Homeownership allows families to build wealth, obtain a measure of financial security, and reduce financial risk in retirement. But in a recent paper published in the Journal of Economic Perspectives, we found that the United States’ homeownership rate has lost ground compared with other developed countries for which we could obtain a full dataset.
In 1990, the United States ranked 10th of the 18 countries, solidly in the middle of the group and, with a 63.9 percent homeownership rate, just above the average. By 2015, however, the US was the fifth lowest, with a rate of 63.7 percent, well below the 69.6 percent average.
Why is the US homeownership rate on the low end in the developed world? Between 1990 and 2015, 13 of the 18 countries increased their homeownership rates, while the US rate remained unchanged. Global interest rates fell, making access to homeownership easier.
Despite the weak performance of the US homeownership rate, the pattern of homeownership by age is similar between the US and the five most-populous European countries, as shown in the figure below.
The homeownership rate peaks at 75 to 90 percent for households ages 65 to 74 in most countries. The current rate for this age group in the US is about 80 percent.
Home equity is a huge source of retirement wealth in the US and in the most-populous European countries. But the US curve tends to be steeper than for many other countries with lower homeownership rates for people ages 44 and younger.
In fact, US homeownership rates have fallen sharply for households ages 44 and younger. But in the past year, this rate has begun to rise, with the largest increases for households headed by someone younger than age 35. Even so, the rate remains historically low.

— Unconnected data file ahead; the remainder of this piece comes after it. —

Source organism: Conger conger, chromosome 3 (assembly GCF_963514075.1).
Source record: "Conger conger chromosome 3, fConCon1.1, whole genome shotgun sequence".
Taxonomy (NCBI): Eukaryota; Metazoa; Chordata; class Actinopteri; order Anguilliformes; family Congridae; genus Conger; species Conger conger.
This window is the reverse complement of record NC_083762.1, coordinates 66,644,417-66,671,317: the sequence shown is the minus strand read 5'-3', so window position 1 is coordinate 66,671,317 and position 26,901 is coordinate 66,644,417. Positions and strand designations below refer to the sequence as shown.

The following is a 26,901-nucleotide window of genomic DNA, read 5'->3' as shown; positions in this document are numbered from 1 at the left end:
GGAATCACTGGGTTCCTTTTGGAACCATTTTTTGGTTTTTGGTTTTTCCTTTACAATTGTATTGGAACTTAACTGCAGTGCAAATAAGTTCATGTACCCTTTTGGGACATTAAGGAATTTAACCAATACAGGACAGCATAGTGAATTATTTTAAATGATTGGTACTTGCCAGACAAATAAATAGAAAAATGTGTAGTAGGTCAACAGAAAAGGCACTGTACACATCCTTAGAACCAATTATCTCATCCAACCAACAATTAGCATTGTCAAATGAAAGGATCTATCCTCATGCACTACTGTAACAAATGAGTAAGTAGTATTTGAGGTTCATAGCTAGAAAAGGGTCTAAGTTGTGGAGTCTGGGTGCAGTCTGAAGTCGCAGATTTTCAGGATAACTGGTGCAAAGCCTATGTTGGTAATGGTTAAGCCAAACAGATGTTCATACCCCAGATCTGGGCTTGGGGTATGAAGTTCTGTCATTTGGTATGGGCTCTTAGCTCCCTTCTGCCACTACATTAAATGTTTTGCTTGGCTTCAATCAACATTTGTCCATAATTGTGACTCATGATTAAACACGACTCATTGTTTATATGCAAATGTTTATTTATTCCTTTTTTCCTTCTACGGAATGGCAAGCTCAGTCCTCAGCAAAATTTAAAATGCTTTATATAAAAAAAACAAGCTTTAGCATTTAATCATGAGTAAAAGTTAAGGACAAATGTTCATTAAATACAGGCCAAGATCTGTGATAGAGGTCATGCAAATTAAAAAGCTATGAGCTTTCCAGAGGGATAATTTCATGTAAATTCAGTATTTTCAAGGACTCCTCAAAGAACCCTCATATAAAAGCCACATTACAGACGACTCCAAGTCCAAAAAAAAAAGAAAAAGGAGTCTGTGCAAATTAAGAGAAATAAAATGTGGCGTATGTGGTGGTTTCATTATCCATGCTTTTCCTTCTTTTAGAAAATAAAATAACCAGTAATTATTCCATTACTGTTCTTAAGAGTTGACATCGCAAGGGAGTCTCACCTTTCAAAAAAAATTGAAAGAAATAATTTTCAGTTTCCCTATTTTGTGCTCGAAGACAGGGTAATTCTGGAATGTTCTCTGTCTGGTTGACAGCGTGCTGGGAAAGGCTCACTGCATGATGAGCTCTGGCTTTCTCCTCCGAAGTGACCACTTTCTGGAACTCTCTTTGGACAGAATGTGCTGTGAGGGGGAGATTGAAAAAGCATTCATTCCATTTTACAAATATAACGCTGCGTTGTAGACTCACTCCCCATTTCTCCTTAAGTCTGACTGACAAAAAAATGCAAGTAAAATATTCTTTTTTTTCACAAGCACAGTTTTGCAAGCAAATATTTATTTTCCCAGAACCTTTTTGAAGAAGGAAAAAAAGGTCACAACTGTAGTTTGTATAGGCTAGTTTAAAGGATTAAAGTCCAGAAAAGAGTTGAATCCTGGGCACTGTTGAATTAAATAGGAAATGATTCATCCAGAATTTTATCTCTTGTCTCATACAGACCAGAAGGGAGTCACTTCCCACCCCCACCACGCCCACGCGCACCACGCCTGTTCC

International differences reveal varying approaches to homeownership
It is difficult to make cross-country comparisons, as each country has its own culture, demographics, and policies. Countries like France and Germany have homeownership rates that are lower than average, robust public pensions, and private defined contribution systems.
In Germany, protections for renters ensure that rental prices do not skyrocket. In Switzerland, the imputed rent from one’s home is taxed, and the higher costs of owning compared with renting help explain why Switzerland has a low homeownership rate, despite a generous mortgage interest deduction.
In contrast, the homeownership rate is high in the Czech Republic, Finland, Ireland, Italy, Slovenia, Spain, and Sweden, countries where homeownership costs are low compared with renting. Homeownership rates in the UK and the US are similar, even though the US has a mortgage interest deduction, while the UK subsidizes renting through its large stock of social and affordable rentals (about 17 percent of housing units are classified as “social or affordable rental stock”).
While cross-country comparisons are difficult, the slip in US homeownership relative to the rest of the world, and the historically low homeownership rates for Americans ages 44 and younger, should motivate us to look at US housing policies. The current US credit environment makes it difficult for anyone with less than pristine credit to obtain a mortgage and has resulted in the loss of approximately 6.3 million mortgages between 2009 and 2015.